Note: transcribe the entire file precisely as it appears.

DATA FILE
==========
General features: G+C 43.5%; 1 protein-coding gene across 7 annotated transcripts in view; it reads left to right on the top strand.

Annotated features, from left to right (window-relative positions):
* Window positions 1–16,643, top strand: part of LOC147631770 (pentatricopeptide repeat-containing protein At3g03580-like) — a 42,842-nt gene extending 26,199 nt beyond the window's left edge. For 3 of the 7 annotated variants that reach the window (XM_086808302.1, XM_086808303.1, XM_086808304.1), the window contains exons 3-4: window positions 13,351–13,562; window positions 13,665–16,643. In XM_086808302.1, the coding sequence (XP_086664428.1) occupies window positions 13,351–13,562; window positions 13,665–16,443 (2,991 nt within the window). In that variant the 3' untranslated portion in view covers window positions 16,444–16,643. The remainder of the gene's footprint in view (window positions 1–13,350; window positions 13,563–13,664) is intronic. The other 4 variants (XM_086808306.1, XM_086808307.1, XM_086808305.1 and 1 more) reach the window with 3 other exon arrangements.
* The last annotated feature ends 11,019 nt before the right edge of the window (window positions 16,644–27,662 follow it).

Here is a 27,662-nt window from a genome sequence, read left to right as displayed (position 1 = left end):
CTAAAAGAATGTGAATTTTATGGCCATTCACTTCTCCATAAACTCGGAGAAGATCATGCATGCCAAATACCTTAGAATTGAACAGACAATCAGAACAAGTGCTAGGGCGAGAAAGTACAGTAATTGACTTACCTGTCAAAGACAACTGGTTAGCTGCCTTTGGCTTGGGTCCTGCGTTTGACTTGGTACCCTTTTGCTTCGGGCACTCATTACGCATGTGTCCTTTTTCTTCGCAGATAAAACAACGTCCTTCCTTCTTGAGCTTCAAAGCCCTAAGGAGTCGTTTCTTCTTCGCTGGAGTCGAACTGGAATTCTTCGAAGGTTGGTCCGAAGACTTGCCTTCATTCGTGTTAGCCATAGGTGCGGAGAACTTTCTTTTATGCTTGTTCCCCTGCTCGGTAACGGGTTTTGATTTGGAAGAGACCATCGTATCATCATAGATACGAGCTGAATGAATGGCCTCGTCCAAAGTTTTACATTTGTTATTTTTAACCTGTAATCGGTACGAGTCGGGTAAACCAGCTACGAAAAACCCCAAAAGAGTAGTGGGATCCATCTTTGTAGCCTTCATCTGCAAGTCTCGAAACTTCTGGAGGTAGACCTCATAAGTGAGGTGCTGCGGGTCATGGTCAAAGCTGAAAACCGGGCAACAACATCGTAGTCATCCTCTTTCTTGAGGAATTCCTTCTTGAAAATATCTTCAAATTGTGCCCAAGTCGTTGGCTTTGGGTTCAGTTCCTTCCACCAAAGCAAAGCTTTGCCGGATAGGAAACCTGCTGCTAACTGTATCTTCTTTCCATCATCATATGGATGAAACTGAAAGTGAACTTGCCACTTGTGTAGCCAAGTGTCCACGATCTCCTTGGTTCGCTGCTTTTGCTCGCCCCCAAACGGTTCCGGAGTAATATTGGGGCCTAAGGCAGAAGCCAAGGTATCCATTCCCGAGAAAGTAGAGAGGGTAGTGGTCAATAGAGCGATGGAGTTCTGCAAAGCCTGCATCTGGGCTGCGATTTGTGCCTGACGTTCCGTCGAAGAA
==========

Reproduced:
General features: G+C 43.5%; 1 protein-coding gene across 7 annotated transcripts in view; it reads left to right on the top strand.

Annotated features, from left to right (window-relative positions):
* Window positions 1–16,643, top strand: part of LOC147631770 (pentatricopeptide repeat-containing protein At3g03580-like) — a 42,842-nt gene extending 26,199 nt beyond the window's left edge. For 3 of the 7 annotated variants that reach the window (XM_086808302.1, XM_086808303.1, XM_086808304.1), the window contains exons 3-4: window positions 13,351–13,562; window positions 13,665–16,643. In XM_086808302.1, the coding sequence (XP_086664428.1) occupies window positions 13,351–13,562; window positions 13,665–16,443 (2,991 nt within the window). In that variant the 3' untranslated portion in view covers window positions 16,444–16,643. The remainder of the gene's footprint in view (window positions 1–13,350; window positions 13,563–13,664) is intronic. The other 4 variants (XM_086808306.1, XM_086808307.1, XM_086808305.1 and 1 more) reach the window with 3 other exon arrangements.
* The last annotated feature ends 11,019 nt before the right edge of the window (window positions 16,644–27,662 follow it).

Here is a 27,662-nt window from a genome sequence, read left to right as displayed (position 1 = left end):
CTAAAAGAATGTGAATTTTATGGCCATTCACTTCTCCATAAACTCGGAGAAGATCATGCATGCCAAATACCTTAGAATTGAACAGACAATCAGAACAAGTGCTAGGGCGAGAAAGTACAGTAATTGACTTACCTGTCAAAGACAACTGGTTAGCTGCCTTTGGCTTGGGTCCTGCGTTTGACTTGGTACCCTTTTGCTTCGGGCACTCATTACGCATGTGTCCTTTTTCTTCGCAGATAAAACAACGTCCTTCCTTCTTGAGCTTCAAAGCCCTAAGGAGTCGTTTCTTCTTCGCTGGAGTCGAACTGGAATTCTTCGAAGGTTGGTCCGAAGACTTGCCTTCATTCGTGTTAGCCATAGGTGCGGAGAACTTTCTTTTATGCTTGTTCCCCTGCTCGGTAACGGGTTTTGATTTGGAAGAGACCATCGTATCATCATAGATACGAGCTGAATGAATGGCCTCGTCCAAAGTTTTACATTTGTTATTTTTAACCTGTAATCGGTACGAGTCGGGTAAACCAGCTACGAAAAACCCCAAAAGAGTAGTGGGATCCATCTTTGTAGCCTTCATCTGCAAGTCTCGAAACTTCTGGAGGTAGACCTCATAAGTGAGGTGCTGCGGGTCATGGTCAAAGCTGAAAACCGGGCAACAACATCGTAGTCATCCTCTTTCTTGAGGAATTCCTTCTTGAAAATATCTTCAAATTGTGCCCAAGTCGTTGGCTTTGGGTTCAGTTCCTTCCACCAAAGCAAAGCTTTGCCGGATAGGAAACCTGCTGCTAACTGTATCTTCTTTCCATCATCATATGGATGAAACTGAAAGTGAACTTGCCACTTGTGTAGCCAAGTGTCCACGATCTCCTTGGTTCGCTGCTTTTGCTCGCCCCCAAACGGTTCCGGAGTAATATTGGGGCCTAAGGCAGAAGCCAAGGTATCCATTCCCGAGAAAGTAGAGAGGGTAGTGGTCAATAGAGCGATGGAGTTCTGCAAAGCCTGCATCTGGGCTGCGATTTGTGCCTGACGTTCCGTCGAAGAA